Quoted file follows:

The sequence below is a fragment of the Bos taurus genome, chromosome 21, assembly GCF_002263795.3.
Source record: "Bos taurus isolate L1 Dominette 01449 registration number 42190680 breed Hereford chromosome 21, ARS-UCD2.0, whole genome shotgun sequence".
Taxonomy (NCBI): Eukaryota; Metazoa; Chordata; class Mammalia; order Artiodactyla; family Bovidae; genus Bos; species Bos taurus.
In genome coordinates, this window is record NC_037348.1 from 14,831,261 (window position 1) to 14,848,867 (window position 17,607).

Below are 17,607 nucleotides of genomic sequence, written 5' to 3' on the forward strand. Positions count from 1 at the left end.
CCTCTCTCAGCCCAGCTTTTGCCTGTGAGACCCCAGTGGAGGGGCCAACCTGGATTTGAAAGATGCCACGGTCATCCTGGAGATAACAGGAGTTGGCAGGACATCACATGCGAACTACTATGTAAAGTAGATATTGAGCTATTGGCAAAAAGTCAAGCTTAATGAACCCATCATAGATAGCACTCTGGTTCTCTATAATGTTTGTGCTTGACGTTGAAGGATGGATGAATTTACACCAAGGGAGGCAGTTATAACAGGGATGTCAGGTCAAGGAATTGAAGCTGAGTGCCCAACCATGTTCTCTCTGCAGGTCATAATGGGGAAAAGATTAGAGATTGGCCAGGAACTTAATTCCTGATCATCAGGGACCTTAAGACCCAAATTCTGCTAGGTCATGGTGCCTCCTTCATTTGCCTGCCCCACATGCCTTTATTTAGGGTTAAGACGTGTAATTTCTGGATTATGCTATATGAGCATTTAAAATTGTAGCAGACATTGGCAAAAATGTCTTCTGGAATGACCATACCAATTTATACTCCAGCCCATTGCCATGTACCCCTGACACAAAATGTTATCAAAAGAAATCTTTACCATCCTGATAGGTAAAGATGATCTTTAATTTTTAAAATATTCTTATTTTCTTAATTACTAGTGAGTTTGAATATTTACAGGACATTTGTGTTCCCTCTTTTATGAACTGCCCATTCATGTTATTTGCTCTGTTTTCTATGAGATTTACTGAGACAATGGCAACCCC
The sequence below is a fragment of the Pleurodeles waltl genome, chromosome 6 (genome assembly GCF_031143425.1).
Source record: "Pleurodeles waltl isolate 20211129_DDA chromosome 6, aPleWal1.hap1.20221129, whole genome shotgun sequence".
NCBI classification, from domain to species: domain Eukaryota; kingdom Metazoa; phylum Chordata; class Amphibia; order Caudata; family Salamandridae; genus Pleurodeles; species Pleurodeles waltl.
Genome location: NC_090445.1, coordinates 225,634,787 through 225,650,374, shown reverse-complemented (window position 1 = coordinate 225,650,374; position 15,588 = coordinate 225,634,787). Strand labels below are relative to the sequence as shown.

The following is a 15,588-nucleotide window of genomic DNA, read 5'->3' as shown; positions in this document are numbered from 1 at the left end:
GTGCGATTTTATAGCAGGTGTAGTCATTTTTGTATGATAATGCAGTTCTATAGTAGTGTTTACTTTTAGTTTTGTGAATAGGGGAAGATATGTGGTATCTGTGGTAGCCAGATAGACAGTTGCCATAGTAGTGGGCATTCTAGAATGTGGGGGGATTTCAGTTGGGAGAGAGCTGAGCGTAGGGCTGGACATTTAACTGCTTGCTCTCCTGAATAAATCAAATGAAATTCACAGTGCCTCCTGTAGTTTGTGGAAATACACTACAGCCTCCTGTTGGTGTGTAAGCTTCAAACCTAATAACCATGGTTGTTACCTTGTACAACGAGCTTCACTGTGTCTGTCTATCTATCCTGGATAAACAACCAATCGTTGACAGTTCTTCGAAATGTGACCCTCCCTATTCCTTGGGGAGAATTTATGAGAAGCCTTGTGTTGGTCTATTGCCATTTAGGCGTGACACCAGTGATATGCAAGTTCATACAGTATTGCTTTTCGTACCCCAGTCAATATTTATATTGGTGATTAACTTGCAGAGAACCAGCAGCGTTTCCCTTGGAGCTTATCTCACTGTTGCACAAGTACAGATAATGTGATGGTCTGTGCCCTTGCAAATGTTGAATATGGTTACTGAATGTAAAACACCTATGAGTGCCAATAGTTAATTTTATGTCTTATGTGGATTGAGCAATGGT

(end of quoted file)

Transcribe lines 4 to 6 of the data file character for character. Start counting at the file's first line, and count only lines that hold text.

In genome coordinates, this window is record NC_037348.1 from 14,831,261 (window position 1) to 14,848,867 (window position 17,607).

Below are 17,607 nucleotides of genomic sequence, written 5' to 3' on the forward strand. Positions count from 1 at the left end.
CCTCTCTCAGCCCAGCTTTTGCCTGTGAGACCCCAGTGGAGGGGCCAACCTGGATTTGAAAGATGCCACGGTCATCCTGGAGATAACAGGAGTTGGCAGGACATCACATGCGAACTACTATGTAAAGTAGATATTGAGCTATTGGCAAAAAGTCAAGCTTAATGAACCCATCATAGATAGCACTCTGGTTCTCTATAATGTTTGTGCTTGACGTTGAAGGATGGATGAATTTACACCAAGGGAGGCAGTTATAACAGGGATGTCAGGTCAAGGAATTGAAGCTGAGTGCCCAACCATGTTCTCTCTGCAGGTCATAATGGGGAAAAGATTAGAGATTGGCCAGGAACTTAATTCCTGATCATCAGGGACCTTAAGACCCAAATTCTGCTAGGTCATGGTGCCTCCTTCATTTGCCTGCCCCACATGCCTTTATTTAGGGTTAAGACGTGTAATTTCTGGATTATGCTATATGAGCATTTAAAATTGTAGCAGACATTGGCAAAAATGTCTTCTGGAATGACCATACCAATTTATACTCCAGCCCATTGCCATGTACCCCTGACACAAAATGTTATCAAAAGAAATCTTTACCATCCTGATAGGTAAAGATGATCTTTAATTTTTAAAATATTCTTATTTTCTTAATTACTAGTGAGTTTGAATATTTACAGGACATTTGTGTTCCCTCTTTTATGAACTGCCCATTCATGTTATTTGCTCTGTTTTCTATGAGATTTACTGAGACAATGGCAACCCC